Carolina in turning rebels to their king have lost all
Chap. XLVI.} 1775. July to Oct.
faith; improve a correspondence with the Indians to the greatest advantage, and even when opportunity to offers, make them take arms against his majesty's enemies, and distress them all in their power; for no terms are now to be kept with them; they have brought down all the savages they could against us here, who, with their riflemen, are continually firing upon our advanced sentries; in short, no time should be lost to distress a set of people so wantonly rebellious; supply the Indians with what they want, be the expense what it will, as every exertion must now be made on the side of government.’
On receiving this order, in which Indians and riflemen of the backwoods were purposely confounded, Stuart
promised the strictest obedience; he sent by way of Pensacola
to the Lower Creeks
and even to the Chickasaws; he looked with impatience for answers to his messages to the different nations.
To the Upper Creeks
he despatched his own brother as confidential envoy, ‘to say publicly, that the want of trade and ammunition was entirely owing to the rebels;’ that, ‘if they would attach themselves to the king's interest, they should find plenty pouring in upon them;’ and he was also to bribe Emistisico, the great chief of the Upper Creeks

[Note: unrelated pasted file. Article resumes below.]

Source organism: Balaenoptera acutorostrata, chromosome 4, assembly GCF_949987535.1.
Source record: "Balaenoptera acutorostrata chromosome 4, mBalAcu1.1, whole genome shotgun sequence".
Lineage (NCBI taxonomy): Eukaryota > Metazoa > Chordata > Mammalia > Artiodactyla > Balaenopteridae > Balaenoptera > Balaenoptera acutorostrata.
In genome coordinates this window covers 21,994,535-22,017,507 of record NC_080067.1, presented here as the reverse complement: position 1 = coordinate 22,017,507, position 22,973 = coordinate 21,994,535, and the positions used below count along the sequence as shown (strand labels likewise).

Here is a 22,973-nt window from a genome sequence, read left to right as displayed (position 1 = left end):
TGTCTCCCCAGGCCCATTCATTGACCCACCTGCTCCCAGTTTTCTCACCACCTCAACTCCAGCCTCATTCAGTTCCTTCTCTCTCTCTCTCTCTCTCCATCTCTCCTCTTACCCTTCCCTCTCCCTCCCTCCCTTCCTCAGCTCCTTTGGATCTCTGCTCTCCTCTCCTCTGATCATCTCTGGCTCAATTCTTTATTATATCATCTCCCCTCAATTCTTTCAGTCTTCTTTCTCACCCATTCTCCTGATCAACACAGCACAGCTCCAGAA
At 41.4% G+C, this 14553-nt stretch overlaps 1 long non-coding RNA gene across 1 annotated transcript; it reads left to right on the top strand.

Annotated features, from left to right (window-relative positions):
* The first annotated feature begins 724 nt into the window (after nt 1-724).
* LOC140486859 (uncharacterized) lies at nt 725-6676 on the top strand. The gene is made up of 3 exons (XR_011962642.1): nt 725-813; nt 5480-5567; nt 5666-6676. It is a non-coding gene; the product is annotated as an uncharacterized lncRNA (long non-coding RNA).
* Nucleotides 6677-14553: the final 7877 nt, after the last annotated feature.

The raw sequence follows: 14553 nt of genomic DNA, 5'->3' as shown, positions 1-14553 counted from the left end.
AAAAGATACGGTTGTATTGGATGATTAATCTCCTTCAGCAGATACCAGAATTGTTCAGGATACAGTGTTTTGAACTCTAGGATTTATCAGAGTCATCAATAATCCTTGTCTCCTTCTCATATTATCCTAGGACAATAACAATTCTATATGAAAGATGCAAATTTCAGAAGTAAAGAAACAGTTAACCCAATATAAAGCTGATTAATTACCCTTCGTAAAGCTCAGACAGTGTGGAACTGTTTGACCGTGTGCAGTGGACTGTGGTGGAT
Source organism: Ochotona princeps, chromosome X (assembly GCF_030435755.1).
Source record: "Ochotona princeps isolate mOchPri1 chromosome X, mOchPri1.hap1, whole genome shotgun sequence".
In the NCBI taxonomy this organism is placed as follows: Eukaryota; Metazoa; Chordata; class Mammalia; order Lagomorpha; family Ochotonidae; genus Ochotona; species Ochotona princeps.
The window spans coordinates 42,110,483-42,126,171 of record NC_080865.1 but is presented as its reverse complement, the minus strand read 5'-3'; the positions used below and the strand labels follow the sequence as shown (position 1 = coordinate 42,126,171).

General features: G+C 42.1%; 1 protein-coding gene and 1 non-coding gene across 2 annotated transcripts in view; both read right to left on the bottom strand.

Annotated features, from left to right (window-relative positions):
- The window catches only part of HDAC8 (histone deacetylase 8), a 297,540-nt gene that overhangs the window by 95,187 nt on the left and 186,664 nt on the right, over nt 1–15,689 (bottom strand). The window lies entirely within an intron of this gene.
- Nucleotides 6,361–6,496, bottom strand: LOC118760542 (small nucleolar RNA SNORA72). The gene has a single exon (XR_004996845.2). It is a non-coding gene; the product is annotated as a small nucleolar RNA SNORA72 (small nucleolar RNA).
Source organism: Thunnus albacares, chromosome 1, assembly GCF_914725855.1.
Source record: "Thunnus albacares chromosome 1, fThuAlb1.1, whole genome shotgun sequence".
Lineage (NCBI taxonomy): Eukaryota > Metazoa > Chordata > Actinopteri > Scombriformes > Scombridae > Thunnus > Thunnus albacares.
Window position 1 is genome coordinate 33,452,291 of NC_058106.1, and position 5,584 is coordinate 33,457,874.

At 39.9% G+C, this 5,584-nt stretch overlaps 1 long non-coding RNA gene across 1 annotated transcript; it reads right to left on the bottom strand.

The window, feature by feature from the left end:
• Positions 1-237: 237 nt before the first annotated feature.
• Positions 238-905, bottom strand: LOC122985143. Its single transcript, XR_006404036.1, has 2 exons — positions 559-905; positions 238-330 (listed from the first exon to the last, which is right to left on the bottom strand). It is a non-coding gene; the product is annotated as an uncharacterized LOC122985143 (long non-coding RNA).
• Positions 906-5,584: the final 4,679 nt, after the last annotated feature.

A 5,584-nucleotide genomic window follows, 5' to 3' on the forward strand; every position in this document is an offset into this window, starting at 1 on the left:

, by promising him ‘in private the greatest honor and favor, if he would exert himself to bring the king's rebellious white subjects to reason and a sense of their duty.’
The same method was pursued with the Second Man of the Little Tallassees, and with the Overhill Cherokees
and their assembled chiefs; to whom, as well as to the Upper Creeks
, ammunition was distributed, that they might be ready ‘to act in the execution of ’